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  • #35
PeterDonis
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it isn't clear who your target audience is, or that you've crafted a persuasive argument.
The target audience is all PF members. The article is not trying to persuade anyone of anything.
 
  • #36
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No, you can't. You might think you can, but if you actually try it, you will find that you can't. Again, you are greatly oversimplifying what it actually takes to "completely" describe the theory and its predictions and how they compare with data.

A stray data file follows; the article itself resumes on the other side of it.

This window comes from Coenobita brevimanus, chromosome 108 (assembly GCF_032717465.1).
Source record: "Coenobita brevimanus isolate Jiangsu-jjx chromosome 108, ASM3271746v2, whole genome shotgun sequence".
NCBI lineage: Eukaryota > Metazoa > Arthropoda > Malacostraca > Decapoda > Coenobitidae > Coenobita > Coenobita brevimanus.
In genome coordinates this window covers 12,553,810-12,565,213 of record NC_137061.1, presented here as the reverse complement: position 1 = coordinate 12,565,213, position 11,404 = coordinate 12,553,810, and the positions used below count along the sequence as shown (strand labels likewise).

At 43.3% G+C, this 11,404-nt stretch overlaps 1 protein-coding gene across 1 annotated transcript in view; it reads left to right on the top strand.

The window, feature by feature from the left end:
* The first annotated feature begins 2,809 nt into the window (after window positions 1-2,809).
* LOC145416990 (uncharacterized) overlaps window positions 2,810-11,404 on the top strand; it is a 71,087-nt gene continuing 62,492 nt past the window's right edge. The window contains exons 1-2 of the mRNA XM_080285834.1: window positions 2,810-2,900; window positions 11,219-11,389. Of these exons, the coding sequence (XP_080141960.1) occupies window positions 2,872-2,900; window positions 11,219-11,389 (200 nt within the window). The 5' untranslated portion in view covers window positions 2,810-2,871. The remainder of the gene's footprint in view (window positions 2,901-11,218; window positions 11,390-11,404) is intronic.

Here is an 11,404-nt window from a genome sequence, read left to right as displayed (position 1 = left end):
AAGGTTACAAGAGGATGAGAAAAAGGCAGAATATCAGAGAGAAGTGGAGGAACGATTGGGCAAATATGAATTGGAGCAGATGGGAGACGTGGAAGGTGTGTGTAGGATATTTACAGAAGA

Of course you can. Math is not an important aspect of many theories, particularly in biology
So I guess Darwin is not entitled to an opinion on his own theory?

I attempted mathematics [at Cambridge University ], and even went during the summer of 1828 with a private tutor (a very dull man) to Barmouth, but I got on very slowly. The work was repugnant to me, chiefly from my not being able to see any meaning in the early steps of algebra. This impatience was foolish, and in after years I have deeply regretted that I did not proceed far enough at least to understand something of the great leading principles of mathematics; for men thus endowed seem to have an extra sense. But I do not believe that I should ever have succeeded beyond a very low grade.

Charles Darwin Autobiography (p. 58 of the 1958 Norton edition)
 
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  • #37
PeterDonis